Alison Bowen was two years out of Hampshire College with a liberal arts degree in sociology and was painting homes and businesses in Claremont and around the Upper Valley for a living. Bowen, who describes herself as “pretty outdoorsy,” liked scaling ladders with swinging pails of paint, but she also wanted “a direct career path” that drew upon her analytic and communications skills and challenged her intellectually.
“I was making money,” Bowen said. “But I was starting to feel like, while painting is perfectly enjoyable, I had this great college education and I wanted to do more with my experience.”
The problem is that, for young adults who want to make the Upper Valley their home and climb a career ladder here, there are limited opportunities. The area’s high-tech companies do offer good-paying jobs, but most go to graduates with technical or advanced degrees. Like others in her age cohort, Bowen would have had to look far afield — to Boston or Burlington, for example — for a job with the kind of upward mobility she was seeking.
Instead, in 2014, Bowen landed at Appcast, a Lebanon-based digital startup that helps major corporations find qualified workers by automating the distribution of and response to employment advertisements on the internet.
Today, Bowen is an account manager helping 200 client businesses around the country use Appcast’s technology in their recruitment efforts.
The nearly three-year-old company has seen revenues skyrocket from $350,000 in 2014 to a projected $8 million in 2016. Last month, Appcast was named one of the “coolest companies for young professionals” by Stay Work Play New Hampshire, which recognizes Granite State employers that put in place strategies to slow the state’s so-called “brain drain” of 20-somethings to jobs outside the state.
“There are at least five us here from Lebanon High,” said Joshua Goodrich, a 2010 LHS graduate who then majored in economics at the University of New Hampshire and now is a product manager at Appcast. Before joining Appcast, Goodrich was an assistant coach on the boys varsity soccer team with longtime Lebanon High School coach Rob Johnstone — Goodrich played outside back and center back at Lebanon — while Appcast colleagues Brian Gattie and Dan Larsen coached the JV boys and JV girls teams, respectively.
“We pretty much decimated the Lebanon soccer program and JV coaching staff,” he quipped about the number of Raider alums who went to work at Appcast.
The 44-employee company, which occupies the ground-floor space of a former woolen mill on Water Street, has become a magnate for young professionals, many of whom grew up in the Upper Valley, attended local high schools, went away to college, and then returned because they can soon be earning upward of $55,000 annually in a challenging and stimulating work environment.
Indeed, about 60 percent of Appcast’s employees are 30 or younger, according to Chris Forman, the company’s founder and CEO, and the roster includes graduates from not only Lebanon High School, but also from Hartford High School, Hanover High School, Woodstock Union High School and Kimball Union Academy.
“I think we have more kids from KUA here than anywhere else in the Upper Valley,” said Forman, who regularly taps faculty and coaching staff to recommend former students they think would be good candidates for positions at Appcast.
“We endeavor to find the smartest people and keep them here,” he said.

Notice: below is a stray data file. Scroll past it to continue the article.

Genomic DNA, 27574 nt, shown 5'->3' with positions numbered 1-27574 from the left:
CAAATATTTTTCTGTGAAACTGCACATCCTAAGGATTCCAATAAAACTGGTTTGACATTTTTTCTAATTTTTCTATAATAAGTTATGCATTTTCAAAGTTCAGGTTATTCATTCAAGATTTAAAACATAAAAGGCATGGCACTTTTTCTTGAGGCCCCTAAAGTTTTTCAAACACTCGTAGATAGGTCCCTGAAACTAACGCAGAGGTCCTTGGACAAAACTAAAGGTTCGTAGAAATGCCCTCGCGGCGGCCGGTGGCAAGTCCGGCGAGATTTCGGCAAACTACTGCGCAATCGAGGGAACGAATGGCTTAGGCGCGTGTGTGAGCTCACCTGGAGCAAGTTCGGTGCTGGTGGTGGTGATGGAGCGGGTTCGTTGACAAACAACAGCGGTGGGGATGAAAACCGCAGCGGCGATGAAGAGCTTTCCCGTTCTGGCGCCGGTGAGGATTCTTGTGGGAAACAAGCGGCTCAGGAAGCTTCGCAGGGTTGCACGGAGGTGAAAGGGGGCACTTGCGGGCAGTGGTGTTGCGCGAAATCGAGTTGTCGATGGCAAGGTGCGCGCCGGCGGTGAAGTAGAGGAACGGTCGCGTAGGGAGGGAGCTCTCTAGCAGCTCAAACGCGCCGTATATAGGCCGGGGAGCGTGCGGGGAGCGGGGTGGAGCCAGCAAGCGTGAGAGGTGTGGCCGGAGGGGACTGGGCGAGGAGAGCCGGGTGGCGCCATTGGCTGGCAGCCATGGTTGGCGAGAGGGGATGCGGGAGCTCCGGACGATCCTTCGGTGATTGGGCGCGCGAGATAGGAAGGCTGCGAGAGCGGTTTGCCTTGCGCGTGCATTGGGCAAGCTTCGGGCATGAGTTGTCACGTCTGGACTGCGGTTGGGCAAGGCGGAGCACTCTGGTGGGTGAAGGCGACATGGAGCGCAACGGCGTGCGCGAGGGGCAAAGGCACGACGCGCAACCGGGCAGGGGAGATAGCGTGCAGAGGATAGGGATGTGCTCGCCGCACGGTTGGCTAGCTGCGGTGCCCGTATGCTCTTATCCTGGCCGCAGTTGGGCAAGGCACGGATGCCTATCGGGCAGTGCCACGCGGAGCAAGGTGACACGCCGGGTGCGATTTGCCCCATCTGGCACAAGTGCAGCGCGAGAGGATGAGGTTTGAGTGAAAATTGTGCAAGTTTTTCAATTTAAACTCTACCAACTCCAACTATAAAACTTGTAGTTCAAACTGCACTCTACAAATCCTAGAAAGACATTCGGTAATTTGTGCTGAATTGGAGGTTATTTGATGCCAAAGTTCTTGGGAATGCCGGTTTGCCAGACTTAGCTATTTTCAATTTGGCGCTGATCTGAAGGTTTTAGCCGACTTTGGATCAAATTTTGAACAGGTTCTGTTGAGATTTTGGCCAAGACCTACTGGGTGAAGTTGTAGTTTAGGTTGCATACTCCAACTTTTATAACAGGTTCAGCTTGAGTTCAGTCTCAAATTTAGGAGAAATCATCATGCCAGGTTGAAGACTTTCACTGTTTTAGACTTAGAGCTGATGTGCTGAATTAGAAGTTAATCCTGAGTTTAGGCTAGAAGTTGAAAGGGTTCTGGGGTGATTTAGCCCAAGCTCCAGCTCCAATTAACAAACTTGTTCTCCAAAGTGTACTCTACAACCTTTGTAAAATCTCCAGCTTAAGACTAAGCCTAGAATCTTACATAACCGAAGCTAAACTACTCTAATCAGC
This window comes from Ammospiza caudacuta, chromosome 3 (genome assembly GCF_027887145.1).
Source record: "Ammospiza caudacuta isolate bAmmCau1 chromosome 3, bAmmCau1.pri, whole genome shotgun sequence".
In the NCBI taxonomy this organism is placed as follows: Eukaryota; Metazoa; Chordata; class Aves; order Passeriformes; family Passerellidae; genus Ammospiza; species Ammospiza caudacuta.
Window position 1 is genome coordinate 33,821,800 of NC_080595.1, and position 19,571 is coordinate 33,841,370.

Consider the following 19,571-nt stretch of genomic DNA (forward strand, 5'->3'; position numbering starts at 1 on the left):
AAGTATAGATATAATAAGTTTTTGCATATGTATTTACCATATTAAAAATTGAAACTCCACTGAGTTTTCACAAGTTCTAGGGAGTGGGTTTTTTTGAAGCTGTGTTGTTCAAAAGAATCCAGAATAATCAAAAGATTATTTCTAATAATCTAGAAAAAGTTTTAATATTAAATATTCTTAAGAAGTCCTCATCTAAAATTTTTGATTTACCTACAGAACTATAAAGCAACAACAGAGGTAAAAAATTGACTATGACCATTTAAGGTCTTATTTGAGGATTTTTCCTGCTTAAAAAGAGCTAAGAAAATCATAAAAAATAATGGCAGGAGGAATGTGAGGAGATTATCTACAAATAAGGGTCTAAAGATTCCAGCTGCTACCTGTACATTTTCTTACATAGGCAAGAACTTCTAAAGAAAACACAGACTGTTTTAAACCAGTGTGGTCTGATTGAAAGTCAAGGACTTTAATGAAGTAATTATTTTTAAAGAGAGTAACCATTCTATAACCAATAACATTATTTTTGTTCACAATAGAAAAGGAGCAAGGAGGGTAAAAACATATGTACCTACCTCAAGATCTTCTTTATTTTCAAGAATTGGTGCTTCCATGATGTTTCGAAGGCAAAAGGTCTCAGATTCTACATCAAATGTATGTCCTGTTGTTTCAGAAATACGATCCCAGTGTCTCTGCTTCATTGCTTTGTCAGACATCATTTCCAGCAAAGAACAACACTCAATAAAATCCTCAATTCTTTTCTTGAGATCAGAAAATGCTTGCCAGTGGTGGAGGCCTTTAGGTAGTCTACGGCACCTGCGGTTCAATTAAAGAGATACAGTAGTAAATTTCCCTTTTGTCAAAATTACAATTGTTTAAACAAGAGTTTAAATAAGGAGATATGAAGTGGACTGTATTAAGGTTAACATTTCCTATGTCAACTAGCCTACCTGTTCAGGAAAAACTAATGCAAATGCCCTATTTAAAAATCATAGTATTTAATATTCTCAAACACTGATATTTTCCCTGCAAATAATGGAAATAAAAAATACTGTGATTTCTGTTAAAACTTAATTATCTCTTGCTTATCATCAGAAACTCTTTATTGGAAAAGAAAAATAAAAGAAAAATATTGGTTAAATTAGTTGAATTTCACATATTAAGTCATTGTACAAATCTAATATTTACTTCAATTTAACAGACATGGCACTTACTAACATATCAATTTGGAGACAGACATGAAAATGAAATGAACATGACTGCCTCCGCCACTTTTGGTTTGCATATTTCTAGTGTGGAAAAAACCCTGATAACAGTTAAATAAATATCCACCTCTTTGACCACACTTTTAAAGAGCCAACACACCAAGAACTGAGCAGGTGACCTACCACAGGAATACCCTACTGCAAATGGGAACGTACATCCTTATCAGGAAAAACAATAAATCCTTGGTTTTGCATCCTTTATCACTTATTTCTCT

‘This Itty-Bitty Company’
More than 500 corporations have used Appcast’s technology to recruit job candidates, including Coca-Cola, FedEx, PayPal, MetLife, MillerCoors, John Deere, Johnson Controls, AT&T, Target and Dollar General. On a monthly basis, the company claims, some 150 million “unique job seekers” have viewed a job ad on the internet that was “powered” by Appcast’s technology.
To put it into perspective, the U.S. workforce stands at about 160 million people.
“If you think about that for a second, that’s like holy …” Forman said, not completing the last word. “For this itty-bitty company in Lebanon?”
Called “programmatic advertising,” Appcast’s technology shifts the selling and buying of advertising from humans to computers — similar to the way institutional stock trading has shifted from stockbrokers to automatic program trading. Appcast says that not only enables employers to spend less on job ads, they also work faster and they yield more efficient results.
Appcast’s system harnesses “big data”: the tracking, collection and analysis of people’s use of the internet via their laptops and smartphones — the same technology that enables an advertisement for a cruise line to pop up on your Facebook page after typing the words “Bermuda vacation” into Google. Appcast says its technology has identified 10,000 sites on the web where it can place job ads.
But the more difficult task is targeting useful sites. Forman said the algorithms designed by his engineering team in Minsk, the capital of the Republic of Belarus, can identify those specific websites and job boards frequented by, say, maritime engineers or emergency room nurses, and seed those sites with job ads from a maritime engineering company or a hospital to “get the right ad in front of the right person at the right time.”
But not, perhaps, without societal costs, he acknowledges.
“Zuckerberg was right,” Forman said, quoting Facebook founder Mark Zuckerberg’s pronouncement about the consequence of big data and the internet: “Privacy is dead.”
Refining the Model
Launched in January 2014 and backed by $7 million in venture capital financing, Appcast is now seeking to shake up the staid world of employer recruiting, which has been slow to change.
In the era before big data, job ads were contracted out to a recruitment agency or handled through a company’s human resources department, where staff members personally negotiated placement of the job ad on websites, jobs boards or in publications. Employers paid a flat rate for the posting or advertisement, and then waited for job seekers to send or email in their resumes.
But there was no way to gauge how well the ads were reaching the targeted audience and how efficiently the money was being spent, according to Forman.
Then things improved about 10 years ago, when, adopting technology pioneered by Google Adwords, employers were charged on a “pay-per-click” basis each time someone viewed their job postings online. That marked an improvement: Employers paid only for how frequently their ad was actually seen, a more reliable measure of the effectiveness of the advertisement.
Appcast, however, has taken the technology a step further and, it says, cheaper.
Instead of charging the recruiter for each time a job ad is viewed, Appcast developed a software system that charges the company only when a job seeker responds to the ad by submitting an application to the employer — dubbed “pay-per-submit.” Appcast says its technology reduces recruiting costs an average of 30 percent while at the same time widening the pool of applicants who apply for a job.